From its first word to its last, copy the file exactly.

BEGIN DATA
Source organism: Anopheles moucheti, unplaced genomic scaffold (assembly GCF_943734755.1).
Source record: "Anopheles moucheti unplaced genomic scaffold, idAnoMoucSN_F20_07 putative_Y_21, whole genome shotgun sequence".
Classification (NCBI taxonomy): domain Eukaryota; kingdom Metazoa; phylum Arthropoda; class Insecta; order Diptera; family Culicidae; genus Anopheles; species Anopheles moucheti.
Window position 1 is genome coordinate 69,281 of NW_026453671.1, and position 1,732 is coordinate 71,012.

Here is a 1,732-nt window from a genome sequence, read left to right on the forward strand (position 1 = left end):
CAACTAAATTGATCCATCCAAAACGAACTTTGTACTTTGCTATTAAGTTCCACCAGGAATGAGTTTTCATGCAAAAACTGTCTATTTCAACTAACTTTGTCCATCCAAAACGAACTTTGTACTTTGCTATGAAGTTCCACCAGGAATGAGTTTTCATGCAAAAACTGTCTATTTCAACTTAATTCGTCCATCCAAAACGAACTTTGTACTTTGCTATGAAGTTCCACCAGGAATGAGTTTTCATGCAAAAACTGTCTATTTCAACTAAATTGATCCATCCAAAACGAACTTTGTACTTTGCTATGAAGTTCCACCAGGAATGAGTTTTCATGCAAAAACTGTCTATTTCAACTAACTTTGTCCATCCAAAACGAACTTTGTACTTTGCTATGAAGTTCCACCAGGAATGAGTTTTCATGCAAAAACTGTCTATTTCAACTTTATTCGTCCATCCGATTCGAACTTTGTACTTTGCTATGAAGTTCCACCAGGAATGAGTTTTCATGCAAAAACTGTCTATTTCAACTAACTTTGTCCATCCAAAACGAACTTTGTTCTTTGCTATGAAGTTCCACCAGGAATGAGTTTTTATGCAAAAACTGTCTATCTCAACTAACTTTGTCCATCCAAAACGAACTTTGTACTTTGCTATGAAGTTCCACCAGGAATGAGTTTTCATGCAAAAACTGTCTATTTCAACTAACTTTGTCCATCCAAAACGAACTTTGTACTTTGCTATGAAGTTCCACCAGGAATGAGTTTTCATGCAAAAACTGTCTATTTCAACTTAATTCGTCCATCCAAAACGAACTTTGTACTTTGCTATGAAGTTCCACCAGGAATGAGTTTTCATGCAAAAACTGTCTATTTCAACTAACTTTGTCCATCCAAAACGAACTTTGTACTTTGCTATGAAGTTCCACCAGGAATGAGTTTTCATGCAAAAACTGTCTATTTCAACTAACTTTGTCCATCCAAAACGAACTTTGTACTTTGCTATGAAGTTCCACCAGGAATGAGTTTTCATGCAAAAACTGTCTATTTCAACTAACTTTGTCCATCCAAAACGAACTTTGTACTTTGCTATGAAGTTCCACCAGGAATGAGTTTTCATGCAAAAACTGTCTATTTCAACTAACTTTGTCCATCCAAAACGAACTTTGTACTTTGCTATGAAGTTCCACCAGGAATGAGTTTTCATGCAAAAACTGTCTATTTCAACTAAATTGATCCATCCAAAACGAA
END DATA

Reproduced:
Source organism: Anopheles moucheti, unplaced genomic scaffold (assembly GCF_943734755.1).
Source record: "Anopheles moucheti unplaced genomic scaffold, idAnoMoucSN_F20_07 putative_Y_21, whole genome shotgun sequence".
Classification (NCBI taxonomy): domain Eukaryota; kingdom Metazoa; phylum Arthropoda; class Insecta; order Diptera; family Culicidae; genus Anopheles; species Anopheles moucheti.
Window position 1 is genome coordinate 69,281 of NW_026453671.1, and position 1,732 is coordinate 71,012.

Here is a 1,732-nt window from a genome sequence, read left to right on the forward strand (position 1 = left end):
CAACTAAATTGATCCATCCAAAACGAACTTTGTACTTTGCTATTAAGTTCCACCAGGAATGAGTTTTCATGCAAAAACTGTCTATTTCAACTAACTTTGTCCATCCAAAACGAACTTTGTACTTTGCTATGAAGTTCCACCAGGAATGAGTTTTCATGCAAAAACTGTCTATTTCAACTTAATTCGTCCATCCAAAACGAACTTTGTACTTTGCTATGAAGTTCCACCAGGAATGAGTTTTCATGCAAAAACTGTCTATTTCAACTAAATTGATCCATCCAAAACGAACTTTGTACTTTGCTATGAAGTTCCACCAGGAATGAGTTTTCATGCAAAAACTGTCTATTTCAACTAACTTTGTCCATCCAAAACGAACTTTGTACTTTGCTATGAAGTTCCACCAGGAATGAGTTTTCATGCAAAAACTGTCTATTTCAACTTTATTCGTCCATCCGATTCGAACTTTGTACTTTGCTATGAAGTTCCACCAGGAATGAGTTTTCATGCAAAAACTGTCTATTTCAACTAACTTTGTCCATCCAAAACGAACTTTGTTCTTTGCTATGAAGTTCCACCAGGAATGAGTTTTTATGCAAAAACTGTCTATCTCAACTAACTTTGTCCATCCAAAACGAACTTTGTACTTTGCTATGAAGTTCCACCAGGAATGAGTTTTCATGCAAAAACTGTCTATTTCAACTAACTTTGTCCATCCAAAACGAACTTTGTACTTTGCTATGAAGTTCCACCAGGAATGAGTTTTCATGCAAAAACTGTCTATTTCAACTTAATTCGTCCATCCAAAACGAACTTTGTACTTTGCTATGAAGTTCCACCAGGAATGAGTTTTCATGCAAAAACTGTCTATTTCAACTAACTTTGTCCATCCAAAACGAACTTTGTACTTTGCTATGAAGTTCCACCAGGAATGAGTTTTCATGCAAAAACTGTCTATTTCAACTAACTTTGTCCATCCAAAACGAACTTTGTACTTTGCTATGAAGTTCCACCAGGAATGAGTTTTCATGCAAAAACTGTCTATTTCAACTAACTTTGTCCATCCAAAACGAACTTTGTACTTTGCTATGAAGTTCCACCAGGAATGAGTTTTCATGCAAAAACTGTCTATTTCAACTAACTTTGTCCATCCAAAACGAACTTTGTACTTTGCTATGAAGTTCCACCAGGAATGAGTTTTCATGCAAAAACTGTCTATTTCAACTAAATTGATCCATCCAAAACGAA